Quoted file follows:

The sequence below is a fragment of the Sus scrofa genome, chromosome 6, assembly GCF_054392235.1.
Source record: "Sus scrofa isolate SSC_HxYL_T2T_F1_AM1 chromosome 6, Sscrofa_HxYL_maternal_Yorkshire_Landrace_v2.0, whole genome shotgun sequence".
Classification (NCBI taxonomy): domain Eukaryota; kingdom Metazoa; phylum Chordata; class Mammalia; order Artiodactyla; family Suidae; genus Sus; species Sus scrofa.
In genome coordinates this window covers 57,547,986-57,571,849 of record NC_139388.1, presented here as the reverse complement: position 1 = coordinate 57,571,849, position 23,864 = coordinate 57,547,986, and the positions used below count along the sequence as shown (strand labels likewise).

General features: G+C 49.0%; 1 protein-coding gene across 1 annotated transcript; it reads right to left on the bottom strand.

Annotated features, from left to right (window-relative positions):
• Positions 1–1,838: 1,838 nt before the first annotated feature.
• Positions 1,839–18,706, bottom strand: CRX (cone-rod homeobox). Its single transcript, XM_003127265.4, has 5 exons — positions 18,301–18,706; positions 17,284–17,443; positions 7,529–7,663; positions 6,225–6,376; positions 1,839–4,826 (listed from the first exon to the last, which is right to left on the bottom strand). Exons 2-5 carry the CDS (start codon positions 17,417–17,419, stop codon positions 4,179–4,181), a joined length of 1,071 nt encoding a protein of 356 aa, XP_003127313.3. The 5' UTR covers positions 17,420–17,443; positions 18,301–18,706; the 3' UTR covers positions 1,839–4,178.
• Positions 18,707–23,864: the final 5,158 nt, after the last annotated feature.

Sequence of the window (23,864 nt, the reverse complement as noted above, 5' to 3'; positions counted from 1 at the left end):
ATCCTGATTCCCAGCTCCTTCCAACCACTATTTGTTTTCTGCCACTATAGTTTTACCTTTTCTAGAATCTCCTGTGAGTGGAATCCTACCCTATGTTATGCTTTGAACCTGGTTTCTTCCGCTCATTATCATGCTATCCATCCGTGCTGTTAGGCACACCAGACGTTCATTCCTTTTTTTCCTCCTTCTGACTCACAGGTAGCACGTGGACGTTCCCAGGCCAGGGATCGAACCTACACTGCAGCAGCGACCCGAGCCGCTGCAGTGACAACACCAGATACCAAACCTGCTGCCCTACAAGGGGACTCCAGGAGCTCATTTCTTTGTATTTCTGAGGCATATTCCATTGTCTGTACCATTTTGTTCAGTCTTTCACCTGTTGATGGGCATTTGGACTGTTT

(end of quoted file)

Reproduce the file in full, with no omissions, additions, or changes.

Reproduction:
The sequence below is a fragment of the Sus scrofa genome, chromosome 6, assembly GCF_054392235.1.
Source record: "Sus scrofa isolate SSC_HxYL_T2T_F1_AM1 chromosome 6, Sscrofa_HxYL_maternal_Yorkshire_Landrace_v2.0, whole genome shotgun sequence".
Classification (NCBI taxonomy): domain Eukaryota; kingdom Metazoa; phylum Chordata; class Mammalia; order Artiodactyla; family Suidae; genus Sus; species Sus scrofa.
In genome coordinates this window covers 57,547,986-57,571,849 of record NC_139388.1, presented here as the reverse complement: position 1 = coordinate 57,571,849, position 23,864 = coordinate 57,547,986, and the positions used below count along the sequence as shown (strand labels likewise).

General features: G+C 49.0%; 1 protein-coding gene across 1 annotated transcript; it reads right to left on the bottom strand.

Annotated features, from left to right (window-relative positions):
• Positions 1–1,838: 1,838 nt before the first annotated feature.
• Positions 1,839–18,706, bottom strand: CRX (cone-rod homeobox). Its single transcript, XM_003127265.4, has 5 exons — positions 18,301–18,706; positions 17,284–17,443; positions 7,529–7,663; positions 6,225–6,376; positions 1,839–4,826 (listed from the first exon to the last, which is right to left on the bottom strand). Exons 2-5 carry the CDS (start codon positions 17,417–17,419, stop codon positions 4,179–4,181), a joined length of 1,071 nt encoding a protein of 356 aa, XP_003127313.3. The 5' UTR covers positions 17,420–17,443; positions 18,301–18,706; the 3' UTR covers positions 1,839–4,178.
• Positions 18,707–23,864: the final 5,158 nt, after the last annotated feature.

Sequence of the window (23,864 nt, the reverse complement as noted above, 5' to 3'; positions counted from 1 at the left end):
ATCCTGATTCCCAGCTCCTTCCAACCACTATTTGTTTTCTGCCACTATAGTTTTACCTTTTCTAGAATCTCCTGTGAGTGGAATCCTACCCTATGTTATGCTTTGAACCTGGTTTCTTCCGCTCATTATCATGCTATCCATCCGTGCTGTTAGGCACACCAGACGTTCATTCCTTTTTTTCCTCCTTCTGACTCACAGGTAGCACGTGGACGTTCCCAGGCCAGGGATCGAACCTACACTGCAGCAGCGACCCGAGCCGCTGCAGTGACAACACCAGATACCAAACCTGCTGCCCTACAAGGGGACTCCAGGAGCTCATTTCTTTGTATTTCTGAGGCATATTCCATTGTCTGTACCATTTTGTTCAGTCTTTCACCTGTTGATGGGCATTTGGACTGTTT